Just what exactly are your wrists supposed to do with a excellent putting stroke? Do they break? Load up a little? Turn over or roll over? Are they just frozen?
Thanks, enjoy your emails. My wife loves her pink frog she received for her birthday a few years ago.
Thank you for the kind comments and I am truly pleased you are enjoying our weekly Q&A.
I am also pleased to hear that the Pink Frankly Frog Putter your wife received for her birthday is behaving itself. We train them very well.
Obviously, a well-fitted and well-designed putter is very important, but it is also important to spend some time perfecting the putting stroke. The object of our book and CPI Training is to build consistency by reducing the potential sources of error. Because the overall movement is relatively complex – as is walking if you had to think about every movement involved – we try to simplify the stroke and let the body gravitate to do what it wants to do. In some cases, people have tried to force a particular club head path, which is unnatural and only adds to our putting problems.
With this in mind and in an attempt to minimize the sources of error we strongly suggest that once the back stroke has started the wrists, forearms and putter all remain as one unit until well after the stroke has been made. The motion of the stroke should be initiated by the shoulders, which will result in a natural arc and rotation of the putter head which you don’t need to try to control or manipulate. You can clearly see this by using The Frog Stick which I designed to help with this problem specifically.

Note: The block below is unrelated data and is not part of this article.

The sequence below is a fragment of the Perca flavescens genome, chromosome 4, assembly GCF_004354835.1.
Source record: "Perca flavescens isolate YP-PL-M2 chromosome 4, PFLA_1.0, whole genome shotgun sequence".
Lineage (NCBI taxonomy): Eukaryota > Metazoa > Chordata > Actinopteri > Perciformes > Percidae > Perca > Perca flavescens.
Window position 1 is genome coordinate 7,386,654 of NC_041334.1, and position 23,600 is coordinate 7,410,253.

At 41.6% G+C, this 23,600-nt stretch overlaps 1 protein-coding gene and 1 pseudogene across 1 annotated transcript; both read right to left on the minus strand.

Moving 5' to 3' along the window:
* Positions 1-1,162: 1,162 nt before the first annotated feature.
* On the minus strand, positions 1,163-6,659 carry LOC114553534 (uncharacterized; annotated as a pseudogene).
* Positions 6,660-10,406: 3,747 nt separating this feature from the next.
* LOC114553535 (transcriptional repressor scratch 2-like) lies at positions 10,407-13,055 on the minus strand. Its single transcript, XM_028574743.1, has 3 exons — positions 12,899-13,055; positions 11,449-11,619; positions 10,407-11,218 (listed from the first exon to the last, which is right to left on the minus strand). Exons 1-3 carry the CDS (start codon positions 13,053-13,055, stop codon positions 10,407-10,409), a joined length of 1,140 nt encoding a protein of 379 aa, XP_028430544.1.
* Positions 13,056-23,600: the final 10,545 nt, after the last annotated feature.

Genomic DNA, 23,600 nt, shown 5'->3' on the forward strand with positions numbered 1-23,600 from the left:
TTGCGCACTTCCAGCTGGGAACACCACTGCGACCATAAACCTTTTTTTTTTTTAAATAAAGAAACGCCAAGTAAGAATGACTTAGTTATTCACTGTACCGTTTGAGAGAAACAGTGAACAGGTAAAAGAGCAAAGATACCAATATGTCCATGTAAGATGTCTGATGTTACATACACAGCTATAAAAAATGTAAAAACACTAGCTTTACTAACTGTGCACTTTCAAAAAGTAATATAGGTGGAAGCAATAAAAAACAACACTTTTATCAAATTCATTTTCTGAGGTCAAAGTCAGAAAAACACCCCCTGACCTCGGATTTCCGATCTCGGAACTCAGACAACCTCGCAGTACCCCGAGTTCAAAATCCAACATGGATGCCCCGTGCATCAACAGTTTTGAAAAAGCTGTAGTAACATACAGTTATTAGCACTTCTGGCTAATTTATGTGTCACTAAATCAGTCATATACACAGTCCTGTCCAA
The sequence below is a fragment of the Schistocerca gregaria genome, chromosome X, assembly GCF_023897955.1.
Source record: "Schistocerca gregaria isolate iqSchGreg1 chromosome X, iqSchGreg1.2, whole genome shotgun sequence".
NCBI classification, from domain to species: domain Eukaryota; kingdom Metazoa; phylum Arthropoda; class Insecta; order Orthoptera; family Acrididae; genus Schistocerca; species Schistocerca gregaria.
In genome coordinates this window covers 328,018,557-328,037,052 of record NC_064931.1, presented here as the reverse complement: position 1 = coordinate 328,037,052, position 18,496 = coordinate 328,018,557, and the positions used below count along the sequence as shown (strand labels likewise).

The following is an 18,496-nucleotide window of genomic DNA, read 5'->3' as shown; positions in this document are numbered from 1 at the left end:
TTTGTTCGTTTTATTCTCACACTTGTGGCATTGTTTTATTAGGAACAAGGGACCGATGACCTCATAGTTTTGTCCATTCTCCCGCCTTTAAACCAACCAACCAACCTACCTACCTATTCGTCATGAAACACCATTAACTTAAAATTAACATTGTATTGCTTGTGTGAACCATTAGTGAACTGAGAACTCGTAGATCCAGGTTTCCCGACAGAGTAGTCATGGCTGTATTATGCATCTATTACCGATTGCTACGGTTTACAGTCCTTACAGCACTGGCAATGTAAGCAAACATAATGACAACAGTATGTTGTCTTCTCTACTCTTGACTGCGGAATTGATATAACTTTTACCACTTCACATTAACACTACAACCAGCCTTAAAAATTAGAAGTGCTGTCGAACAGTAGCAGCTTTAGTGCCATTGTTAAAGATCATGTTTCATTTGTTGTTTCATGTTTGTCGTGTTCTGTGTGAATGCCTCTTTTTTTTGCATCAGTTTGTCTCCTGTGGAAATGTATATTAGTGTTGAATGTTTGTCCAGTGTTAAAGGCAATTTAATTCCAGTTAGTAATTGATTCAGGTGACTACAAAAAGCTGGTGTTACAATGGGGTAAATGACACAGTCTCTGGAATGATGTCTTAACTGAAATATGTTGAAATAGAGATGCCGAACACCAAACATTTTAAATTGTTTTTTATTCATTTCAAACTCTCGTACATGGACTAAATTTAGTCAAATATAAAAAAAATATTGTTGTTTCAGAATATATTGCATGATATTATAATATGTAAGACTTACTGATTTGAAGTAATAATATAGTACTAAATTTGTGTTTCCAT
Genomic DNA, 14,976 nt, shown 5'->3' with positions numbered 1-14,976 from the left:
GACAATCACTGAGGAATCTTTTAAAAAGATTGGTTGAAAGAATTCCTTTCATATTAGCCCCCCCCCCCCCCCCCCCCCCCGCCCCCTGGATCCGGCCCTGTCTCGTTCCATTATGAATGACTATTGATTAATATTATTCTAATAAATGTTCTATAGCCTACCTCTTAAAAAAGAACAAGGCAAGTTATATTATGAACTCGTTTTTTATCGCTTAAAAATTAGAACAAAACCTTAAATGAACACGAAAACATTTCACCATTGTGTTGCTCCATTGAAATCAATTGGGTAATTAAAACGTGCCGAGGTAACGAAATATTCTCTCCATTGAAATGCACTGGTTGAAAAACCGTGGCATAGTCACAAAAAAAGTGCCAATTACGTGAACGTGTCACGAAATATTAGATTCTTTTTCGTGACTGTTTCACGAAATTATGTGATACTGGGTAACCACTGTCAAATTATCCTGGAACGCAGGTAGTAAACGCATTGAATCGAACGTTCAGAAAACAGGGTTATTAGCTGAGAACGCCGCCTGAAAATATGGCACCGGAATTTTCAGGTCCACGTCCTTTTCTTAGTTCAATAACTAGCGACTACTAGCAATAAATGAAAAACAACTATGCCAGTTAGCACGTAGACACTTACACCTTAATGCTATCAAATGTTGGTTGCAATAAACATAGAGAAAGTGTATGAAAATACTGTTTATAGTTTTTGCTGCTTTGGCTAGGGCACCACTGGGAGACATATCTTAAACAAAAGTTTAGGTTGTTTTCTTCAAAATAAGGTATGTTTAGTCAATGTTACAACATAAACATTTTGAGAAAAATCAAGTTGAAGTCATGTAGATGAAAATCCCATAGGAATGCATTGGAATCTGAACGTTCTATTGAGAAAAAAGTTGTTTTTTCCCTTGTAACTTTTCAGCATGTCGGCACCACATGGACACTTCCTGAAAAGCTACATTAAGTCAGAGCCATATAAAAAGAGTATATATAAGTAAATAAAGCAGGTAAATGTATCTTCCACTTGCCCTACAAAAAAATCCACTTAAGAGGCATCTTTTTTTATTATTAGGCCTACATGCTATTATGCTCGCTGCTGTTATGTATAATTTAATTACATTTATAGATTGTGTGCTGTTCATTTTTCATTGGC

There were some great golfers – most of whom dominated the tour a generation ago — who had a significant wrist break. If you learn to time the wrist break but with a different amount for each length of putt then it may result in good numbers on the green but it requires hours and hours of practice –we can do almost anything if we practice it for long enough. This style of putting is not recommended as it carries with it potential inconsistencies and we don’t have enough time to work on perfecting a bad stroke.